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The Queen's trip to Balmoral IS going ahead despite cancellation fears

The Queen’s annual trip to Balmoral IS going ahead despite earlier fears the guidelines on moving between England and Scotland might scupper the three-month holiday

  • Queen and Prince Philip are reportedly set to fly to the castle around August 1
  • They may stay in the Scottish Highlands for up to three monthsCouple have spent past 15 weeks shielding from COVID-19 at Windsor Castle
  • Was thought that monarch may not go to Balmoral because of official guidelines
  • They advise against non-essential travel between England and Scotland

The Queen and Prince Philip are expected to spend the summer at Balmoral after it was feared that guidelines on moving between England and Scotland might scupper the annual stay.  

The monarch, 94, and her husband, 99, are reportedly set to fly to the castle, in the Scottish highlands, where they may stay for up to three months. 

Royal sources told The Sun that Her Majesty and Philip will leave around August 1, when coronavirus shielding guidelines will be lifted.

The Queen and Prince Philip are expected to spend the summer at Balmoral after it was feared that guidelines on moving between England and Scotland might scupper the annual stay

The Queen and the Duke have spent the past 15 weeks shielding from COVID-19 at Windsor Castle. 

It was previously thought that current guidelines advising against non-essential travel between England and Scotland might force the Queen to cancel the annual trip to Balmoral.

But a royal source told The Sun that the trip is going ahead.  

‘Preparations are well under way.

‘Everything will be checked and double-checked to ensure there is no risk. 

The source added that it has helped that Scotland has recorded very few coronavirus deaths in recent days. Three new deaths were reported on Tuesday.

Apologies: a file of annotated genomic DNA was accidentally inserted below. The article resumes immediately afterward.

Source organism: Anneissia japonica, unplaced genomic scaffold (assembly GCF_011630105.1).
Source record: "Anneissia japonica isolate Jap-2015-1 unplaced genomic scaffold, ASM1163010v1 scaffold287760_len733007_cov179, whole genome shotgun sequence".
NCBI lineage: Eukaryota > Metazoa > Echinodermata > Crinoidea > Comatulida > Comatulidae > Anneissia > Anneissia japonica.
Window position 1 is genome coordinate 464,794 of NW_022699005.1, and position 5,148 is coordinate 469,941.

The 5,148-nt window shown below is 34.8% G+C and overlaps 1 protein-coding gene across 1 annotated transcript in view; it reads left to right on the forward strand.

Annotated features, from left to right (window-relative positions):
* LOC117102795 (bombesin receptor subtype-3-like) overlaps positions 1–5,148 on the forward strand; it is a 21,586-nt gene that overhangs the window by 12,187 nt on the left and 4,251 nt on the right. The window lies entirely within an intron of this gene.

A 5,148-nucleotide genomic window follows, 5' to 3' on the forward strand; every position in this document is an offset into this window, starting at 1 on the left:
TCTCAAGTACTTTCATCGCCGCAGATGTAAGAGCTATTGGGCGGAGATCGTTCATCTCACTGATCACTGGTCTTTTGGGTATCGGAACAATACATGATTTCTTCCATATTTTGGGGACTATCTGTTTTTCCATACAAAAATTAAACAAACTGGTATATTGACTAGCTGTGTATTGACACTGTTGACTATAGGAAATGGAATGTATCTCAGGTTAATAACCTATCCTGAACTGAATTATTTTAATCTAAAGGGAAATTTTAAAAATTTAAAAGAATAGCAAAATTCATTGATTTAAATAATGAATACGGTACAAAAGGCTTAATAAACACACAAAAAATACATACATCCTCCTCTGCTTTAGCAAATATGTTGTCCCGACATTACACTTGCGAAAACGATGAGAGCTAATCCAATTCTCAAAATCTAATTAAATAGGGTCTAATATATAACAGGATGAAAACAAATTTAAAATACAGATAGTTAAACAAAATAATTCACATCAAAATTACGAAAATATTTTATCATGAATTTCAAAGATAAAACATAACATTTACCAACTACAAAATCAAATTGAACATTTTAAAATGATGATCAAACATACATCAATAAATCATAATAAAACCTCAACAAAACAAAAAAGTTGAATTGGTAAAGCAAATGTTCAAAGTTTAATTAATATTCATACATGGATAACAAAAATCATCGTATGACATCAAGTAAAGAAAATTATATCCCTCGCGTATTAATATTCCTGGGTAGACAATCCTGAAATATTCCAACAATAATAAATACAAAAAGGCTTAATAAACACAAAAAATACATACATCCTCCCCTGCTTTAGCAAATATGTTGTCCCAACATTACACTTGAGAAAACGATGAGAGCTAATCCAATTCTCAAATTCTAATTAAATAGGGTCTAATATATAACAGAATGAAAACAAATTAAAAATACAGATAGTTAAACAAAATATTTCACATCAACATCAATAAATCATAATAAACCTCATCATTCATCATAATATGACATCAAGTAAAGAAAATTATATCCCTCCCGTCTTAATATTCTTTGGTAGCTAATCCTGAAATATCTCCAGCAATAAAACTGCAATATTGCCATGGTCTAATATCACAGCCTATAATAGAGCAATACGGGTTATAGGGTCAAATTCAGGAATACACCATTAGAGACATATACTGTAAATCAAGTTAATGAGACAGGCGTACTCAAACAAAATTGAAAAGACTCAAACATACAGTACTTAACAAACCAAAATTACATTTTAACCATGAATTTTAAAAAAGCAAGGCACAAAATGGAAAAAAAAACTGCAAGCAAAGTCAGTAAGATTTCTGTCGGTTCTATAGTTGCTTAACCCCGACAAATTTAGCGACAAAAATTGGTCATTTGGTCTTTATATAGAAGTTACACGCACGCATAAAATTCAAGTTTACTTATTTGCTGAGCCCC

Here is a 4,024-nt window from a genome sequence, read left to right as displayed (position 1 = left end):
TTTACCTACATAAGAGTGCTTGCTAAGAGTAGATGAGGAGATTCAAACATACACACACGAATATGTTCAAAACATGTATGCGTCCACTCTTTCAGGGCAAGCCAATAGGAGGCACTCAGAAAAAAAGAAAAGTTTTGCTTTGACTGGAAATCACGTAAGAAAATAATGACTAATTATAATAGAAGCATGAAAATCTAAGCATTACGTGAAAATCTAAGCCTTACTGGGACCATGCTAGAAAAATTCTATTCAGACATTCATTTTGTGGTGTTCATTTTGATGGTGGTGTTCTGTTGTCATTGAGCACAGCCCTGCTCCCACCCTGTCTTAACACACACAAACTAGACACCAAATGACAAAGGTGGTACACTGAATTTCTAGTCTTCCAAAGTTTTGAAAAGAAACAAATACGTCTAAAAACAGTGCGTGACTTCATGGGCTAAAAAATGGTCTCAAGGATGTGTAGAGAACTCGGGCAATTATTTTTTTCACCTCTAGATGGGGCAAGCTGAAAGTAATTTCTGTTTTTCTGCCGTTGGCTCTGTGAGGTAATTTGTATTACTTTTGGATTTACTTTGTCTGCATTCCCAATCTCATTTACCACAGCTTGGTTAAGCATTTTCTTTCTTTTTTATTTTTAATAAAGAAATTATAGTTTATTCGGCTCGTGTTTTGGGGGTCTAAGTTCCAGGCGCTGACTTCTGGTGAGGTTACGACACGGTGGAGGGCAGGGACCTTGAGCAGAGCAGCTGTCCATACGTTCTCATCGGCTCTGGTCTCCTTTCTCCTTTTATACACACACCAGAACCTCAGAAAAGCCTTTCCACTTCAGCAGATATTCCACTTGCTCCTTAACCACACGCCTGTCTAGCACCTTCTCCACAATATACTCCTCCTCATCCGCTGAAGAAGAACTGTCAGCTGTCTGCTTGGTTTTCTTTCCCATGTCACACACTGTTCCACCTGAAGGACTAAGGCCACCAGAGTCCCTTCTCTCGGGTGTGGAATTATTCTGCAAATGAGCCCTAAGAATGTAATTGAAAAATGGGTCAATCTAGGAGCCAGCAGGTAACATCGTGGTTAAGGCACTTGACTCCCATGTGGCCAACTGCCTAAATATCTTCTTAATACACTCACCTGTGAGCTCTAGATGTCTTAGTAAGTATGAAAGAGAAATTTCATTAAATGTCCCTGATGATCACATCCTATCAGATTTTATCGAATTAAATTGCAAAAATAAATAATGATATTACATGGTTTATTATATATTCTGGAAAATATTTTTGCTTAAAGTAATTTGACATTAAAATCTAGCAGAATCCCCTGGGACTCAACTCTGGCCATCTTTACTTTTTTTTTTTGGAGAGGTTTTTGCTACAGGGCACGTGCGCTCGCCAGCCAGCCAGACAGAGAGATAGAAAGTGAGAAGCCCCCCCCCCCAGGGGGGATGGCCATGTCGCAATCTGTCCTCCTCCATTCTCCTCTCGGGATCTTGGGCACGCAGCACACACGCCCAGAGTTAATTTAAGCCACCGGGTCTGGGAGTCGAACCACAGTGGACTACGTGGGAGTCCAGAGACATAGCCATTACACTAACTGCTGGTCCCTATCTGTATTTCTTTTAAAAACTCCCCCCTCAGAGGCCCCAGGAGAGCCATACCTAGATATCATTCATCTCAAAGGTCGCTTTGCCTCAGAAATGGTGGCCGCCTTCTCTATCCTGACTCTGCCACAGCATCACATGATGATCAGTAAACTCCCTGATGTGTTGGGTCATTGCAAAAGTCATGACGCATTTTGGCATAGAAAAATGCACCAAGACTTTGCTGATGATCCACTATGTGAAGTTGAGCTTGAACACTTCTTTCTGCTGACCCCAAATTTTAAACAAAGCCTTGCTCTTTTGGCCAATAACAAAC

The Queen has spent a 12-week break at Balmoral for each of the past 68 years of her reign. 

Since the coronavirus crisis started, Her Majesty and the Duke of Edinburgh have been in joint isolation at Windsor Castle since the start of lockdown in March.  

The monarch, 94, and her husband, 99, are reportedly set to fly to the castle, in the Scottish highlands, where they may stay for up to three months 

The couple have been cared for by a devoted team of staff who provide a protective shield – dubbed ‘HMS Bubble’ – around them.  

The staff are split into two groups of 12 who work away from their families on a ‘three weeks on, three weeks off’ basis, the Sun reported.

Royal staff, including chefs, cleaners and officials, spend two weeks at home and a third week in quarantine during their time away from Windsor, it was said.

Under strict measures to protect the monarch, each employee is then tested for Covid-19 and has their temperature taken before they can begin another three-week rotation.

Those involved in the Queen’s security operation include her favourite page Paul Whybrew – with whom she is so comfortable that they often watch TV together, and who co-starred in her James Bond skit for the London Olympics Opening Ceremony. 

Residents of Scotland and England have been encouraged not to travel between the two nations because there are different lockdown measures in each.  

Royal sources said Her Majesty and Philip will leave around August 1, when coronavirus shielding guidelines will be lifted. Pictured, the Queen in Balmoral last year